Perhaps you know about Martin Shkreli, the CEO of Turing Pharmaceuticals. His awful price gouging story has gone viral in the past day or so, with most people shaking their heads at his abysmal behaviour. However, now it turns out that he also owns an eSports team, and we might see some fallout as a result.
In case you aren’t aware of what his company did, Turing Pharmaceuticals bought a 62-year-old drug called Daraprim in August, immediately raising the price of one pill from $13.50 to $750. Obviously, many patients won’t be able to afford treatment. The drug is a treatment for toxoplasmosis, and infection caused by a parasite. It comes from eating under-cooked meat or drinking contaminated water and affects primarily those with weakened immune systems, like cancer and AIDS patients. Speaking to CBS News, Shkreli claimed the 5 000% price hike was “Not excessive at all”.
eSports Observer highlights Shkreli’s entrance into the eSports industry:
When Martin Shkreli, an outspoken and highly controversial personality in the healthcare sector, entered the esports industry via League of Legends this year, the community reacted warily. After some miscarried approaches—a $1.2 million offer to buy Enemy Esports was rejected and the team founded on his own failed to qualify—the former hedge fund manager and pharmaceutical entrepreneur Shkreli finally merged his team with pro-gaming organization Imagine. Team Imagine managed to advance into the semifinals of the NACS Summer Playoffs, were they lost to eventual tournament winner Renegades, but secured a spot in the 2016 LCS Promotion Tournament.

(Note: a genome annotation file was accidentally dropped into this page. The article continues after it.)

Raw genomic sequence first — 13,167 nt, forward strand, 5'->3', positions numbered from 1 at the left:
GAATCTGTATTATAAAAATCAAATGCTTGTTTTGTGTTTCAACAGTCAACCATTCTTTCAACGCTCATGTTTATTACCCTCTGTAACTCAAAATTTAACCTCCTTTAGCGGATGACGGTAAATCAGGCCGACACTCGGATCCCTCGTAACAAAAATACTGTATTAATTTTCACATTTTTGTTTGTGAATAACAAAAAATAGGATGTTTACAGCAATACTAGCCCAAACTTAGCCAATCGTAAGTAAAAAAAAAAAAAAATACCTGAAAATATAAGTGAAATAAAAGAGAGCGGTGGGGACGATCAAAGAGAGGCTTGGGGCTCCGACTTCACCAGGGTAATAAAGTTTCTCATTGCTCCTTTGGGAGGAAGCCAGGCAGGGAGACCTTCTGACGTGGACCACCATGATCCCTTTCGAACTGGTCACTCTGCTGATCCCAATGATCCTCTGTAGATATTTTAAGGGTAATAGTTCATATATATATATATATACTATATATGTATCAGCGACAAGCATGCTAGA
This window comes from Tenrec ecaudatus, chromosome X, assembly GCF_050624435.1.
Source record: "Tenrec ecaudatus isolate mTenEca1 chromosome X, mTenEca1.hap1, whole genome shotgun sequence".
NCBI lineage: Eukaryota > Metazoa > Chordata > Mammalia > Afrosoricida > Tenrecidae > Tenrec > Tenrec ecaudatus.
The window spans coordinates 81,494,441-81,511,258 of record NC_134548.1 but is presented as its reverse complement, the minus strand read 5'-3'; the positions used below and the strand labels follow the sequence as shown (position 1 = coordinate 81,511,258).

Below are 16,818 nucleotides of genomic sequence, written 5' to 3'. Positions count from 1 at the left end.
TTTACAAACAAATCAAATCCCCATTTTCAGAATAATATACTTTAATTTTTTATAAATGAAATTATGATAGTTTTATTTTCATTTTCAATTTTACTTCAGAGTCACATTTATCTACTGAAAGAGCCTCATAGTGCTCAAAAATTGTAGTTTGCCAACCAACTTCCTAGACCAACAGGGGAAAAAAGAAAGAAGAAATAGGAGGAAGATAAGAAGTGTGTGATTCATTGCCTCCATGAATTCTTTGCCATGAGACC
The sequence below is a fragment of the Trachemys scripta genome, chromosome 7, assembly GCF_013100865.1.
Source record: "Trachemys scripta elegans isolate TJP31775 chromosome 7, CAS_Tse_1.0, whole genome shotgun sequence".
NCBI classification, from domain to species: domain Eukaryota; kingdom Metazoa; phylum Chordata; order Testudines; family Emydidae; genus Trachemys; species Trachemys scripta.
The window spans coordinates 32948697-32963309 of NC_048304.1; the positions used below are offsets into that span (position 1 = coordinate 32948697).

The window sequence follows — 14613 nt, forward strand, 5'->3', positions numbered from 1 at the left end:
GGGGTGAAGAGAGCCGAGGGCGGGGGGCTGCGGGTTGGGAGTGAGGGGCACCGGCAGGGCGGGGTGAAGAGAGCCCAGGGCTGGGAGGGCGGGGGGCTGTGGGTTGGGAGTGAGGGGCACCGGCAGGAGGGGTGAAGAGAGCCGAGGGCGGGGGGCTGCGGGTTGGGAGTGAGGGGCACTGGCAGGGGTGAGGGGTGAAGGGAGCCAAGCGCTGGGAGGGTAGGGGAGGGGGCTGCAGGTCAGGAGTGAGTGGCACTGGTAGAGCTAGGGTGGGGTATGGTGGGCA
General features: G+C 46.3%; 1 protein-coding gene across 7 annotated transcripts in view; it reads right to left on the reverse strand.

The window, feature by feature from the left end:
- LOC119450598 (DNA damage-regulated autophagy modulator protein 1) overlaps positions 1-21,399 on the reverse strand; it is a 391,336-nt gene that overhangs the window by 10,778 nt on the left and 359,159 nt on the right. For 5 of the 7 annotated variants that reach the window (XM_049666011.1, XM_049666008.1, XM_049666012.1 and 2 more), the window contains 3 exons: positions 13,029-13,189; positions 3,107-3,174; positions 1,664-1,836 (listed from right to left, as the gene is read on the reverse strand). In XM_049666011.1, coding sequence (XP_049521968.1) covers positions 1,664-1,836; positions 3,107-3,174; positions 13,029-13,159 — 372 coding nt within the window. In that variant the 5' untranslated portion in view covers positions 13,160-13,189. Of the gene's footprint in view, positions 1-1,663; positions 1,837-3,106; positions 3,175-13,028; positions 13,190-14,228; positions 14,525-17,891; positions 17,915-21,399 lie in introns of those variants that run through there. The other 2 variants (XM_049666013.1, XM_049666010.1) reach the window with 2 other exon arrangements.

The article goes on to point out that his questionable conduct in general business practices might carry over into his eSports behavior; if he can hope to make huge profits by exploiting sick people, how will he treat players who already suffer from job insecurity and lack of clear employment policies?
However, there might actually be some way for him to be forced to face some consequences. The official rules of the League of Legends Championship Series have a whole section (10.2) which deals with unprofessional behavior. Most of this is about harassment, criminal activity, bribery and other eSports concerns. In amongst the clauses, there is a “Moral Turpitude” clause. This is commonly seen in professional sports of all kinds, where players are held to a higher standard of behavior because they are seen as role models – sports teams need this clause to fire players or coaches who are revealed to have engaged in some sort of scandalous activity that might not lead to criminal charges. In this way, they can distance themselves from cheaters, spousal abusers or addicts if they see fit. The wording of the clause is incredibly vague:
A Team Member may not engage in any activity which is deemed by the LCS to be immoral, disgraceful, or contrary to conventional standards of proper ethical behavior.
“Conventional standards of proper ethical behaviour”? Are there even conventional standards on this? Still, I think we can all agree that Turing Pharmaceuticals’ price gouging is morally reprehensible, and Shkreli’s defense of it makes him just as abhorrent. However, will Riot actually use this rule to ban Shkreli’s team from the LCS? Could we see actions taken outside of eSports leading to an eSports ban? It certainly is a tough decision for the Chinese company to make, and would set a specific precedent. However, if eSports is to be taken seriously, this might be a compelling step to take.
Following all the public shaming, Shkreli has now announced that they will lower the drug price to a more affordable level. This is obviously good news, but I’m still curious about the eSports precedent and if Riot and the LCS will want to be associated with companies and team owners who might not follow ethical standards outside of the eSports arena.
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Last Updated: September 23, 2015